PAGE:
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From stigma to demolition: Australian debates about housing and social exclusion


Although the concept of social exclusion is well established in the UK and wider Europe, as an alternative to the use of poverty and inequality, it only recently entered Australian housing and urban policy debates. This paper explores the dominant debates that emerged about housing and inequality in two major reports, which investigated future options for East Fairfield (Villawood) public housing estate in New South Wales prior to its demolition. In conceptualising the debates, the analysis draws on the framework devised by Watt and Jacobs (2000, Housing, theory and society, 17(1), 14–26), which identified three different discourses of social exclusion in British housing and urban policy. It is concluded that the dominant debate at East Fairfield estate drew extensively on a moral underclass discourse that implicated public housing tenure as a major cause of inequality. Whilst there is little doubt that serious problems existed on the estate, questions are raised about the utility of this moral underclass depiction and the rationale it provided for adopting demolition as the definitive solution. The experience of East Fairfield demonstrates that demolition is not a low-cost solution in financial or social terms.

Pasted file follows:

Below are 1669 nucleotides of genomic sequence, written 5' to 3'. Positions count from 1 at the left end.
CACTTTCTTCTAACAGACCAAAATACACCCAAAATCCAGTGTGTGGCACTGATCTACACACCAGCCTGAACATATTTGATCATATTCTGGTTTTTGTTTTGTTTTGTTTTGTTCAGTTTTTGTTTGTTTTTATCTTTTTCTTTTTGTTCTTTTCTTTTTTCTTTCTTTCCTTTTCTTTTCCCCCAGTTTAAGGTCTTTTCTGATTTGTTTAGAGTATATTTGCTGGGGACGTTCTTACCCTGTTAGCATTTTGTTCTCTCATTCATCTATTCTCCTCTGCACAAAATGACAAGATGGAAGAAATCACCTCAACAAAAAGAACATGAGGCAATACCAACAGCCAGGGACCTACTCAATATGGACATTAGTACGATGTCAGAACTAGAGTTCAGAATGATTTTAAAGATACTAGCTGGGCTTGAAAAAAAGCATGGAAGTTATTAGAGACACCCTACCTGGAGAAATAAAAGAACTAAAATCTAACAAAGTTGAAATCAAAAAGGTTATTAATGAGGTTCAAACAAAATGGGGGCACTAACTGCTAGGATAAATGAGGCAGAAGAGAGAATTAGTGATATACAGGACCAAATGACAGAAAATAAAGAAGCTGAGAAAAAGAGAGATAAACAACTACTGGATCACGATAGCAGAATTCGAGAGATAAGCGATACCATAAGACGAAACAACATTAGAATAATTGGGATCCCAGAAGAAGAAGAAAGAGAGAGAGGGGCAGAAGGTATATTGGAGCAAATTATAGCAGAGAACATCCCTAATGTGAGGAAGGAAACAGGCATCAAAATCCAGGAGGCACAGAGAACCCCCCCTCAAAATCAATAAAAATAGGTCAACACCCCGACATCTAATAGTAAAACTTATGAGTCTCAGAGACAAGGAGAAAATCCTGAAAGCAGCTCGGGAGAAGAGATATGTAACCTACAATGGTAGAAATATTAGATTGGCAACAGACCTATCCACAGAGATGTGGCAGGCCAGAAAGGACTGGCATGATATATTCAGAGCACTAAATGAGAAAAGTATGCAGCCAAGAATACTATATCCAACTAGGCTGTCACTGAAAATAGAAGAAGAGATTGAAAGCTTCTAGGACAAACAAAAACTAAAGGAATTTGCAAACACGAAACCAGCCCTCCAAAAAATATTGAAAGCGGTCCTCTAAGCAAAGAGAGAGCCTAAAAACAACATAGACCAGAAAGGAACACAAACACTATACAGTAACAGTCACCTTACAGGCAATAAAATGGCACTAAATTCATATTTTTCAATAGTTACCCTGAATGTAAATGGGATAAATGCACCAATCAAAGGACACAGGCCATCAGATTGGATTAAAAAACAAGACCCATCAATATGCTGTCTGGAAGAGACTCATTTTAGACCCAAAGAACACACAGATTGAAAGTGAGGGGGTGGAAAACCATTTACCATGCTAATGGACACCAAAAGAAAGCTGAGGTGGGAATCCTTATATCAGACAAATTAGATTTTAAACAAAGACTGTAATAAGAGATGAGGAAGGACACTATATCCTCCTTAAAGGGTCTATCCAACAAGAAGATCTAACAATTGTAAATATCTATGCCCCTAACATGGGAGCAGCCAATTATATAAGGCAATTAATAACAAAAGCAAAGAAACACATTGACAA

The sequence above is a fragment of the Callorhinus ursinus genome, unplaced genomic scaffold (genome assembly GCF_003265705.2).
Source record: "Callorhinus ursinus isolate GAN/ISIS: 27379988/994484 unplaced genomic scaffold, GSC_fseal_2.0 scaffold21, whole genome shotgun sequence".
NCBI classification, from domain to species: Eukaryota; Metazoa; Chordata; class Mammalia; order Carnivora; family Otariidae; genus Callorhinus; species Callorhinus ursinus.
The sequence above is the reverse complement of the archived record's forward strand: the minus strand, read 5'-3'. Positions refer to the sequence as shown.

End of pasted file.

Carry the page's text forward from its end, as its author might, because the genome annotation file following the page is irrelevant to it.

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Arthurson, K. From stigma to demolition: Australian debates about housing and social exclusion. Journal of Housing and the Built Environment 19, 255–270 (2004).

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  • housing demolition
  • neighbourhood renewal
  • social exclusion
  • social housing
  • social inclusion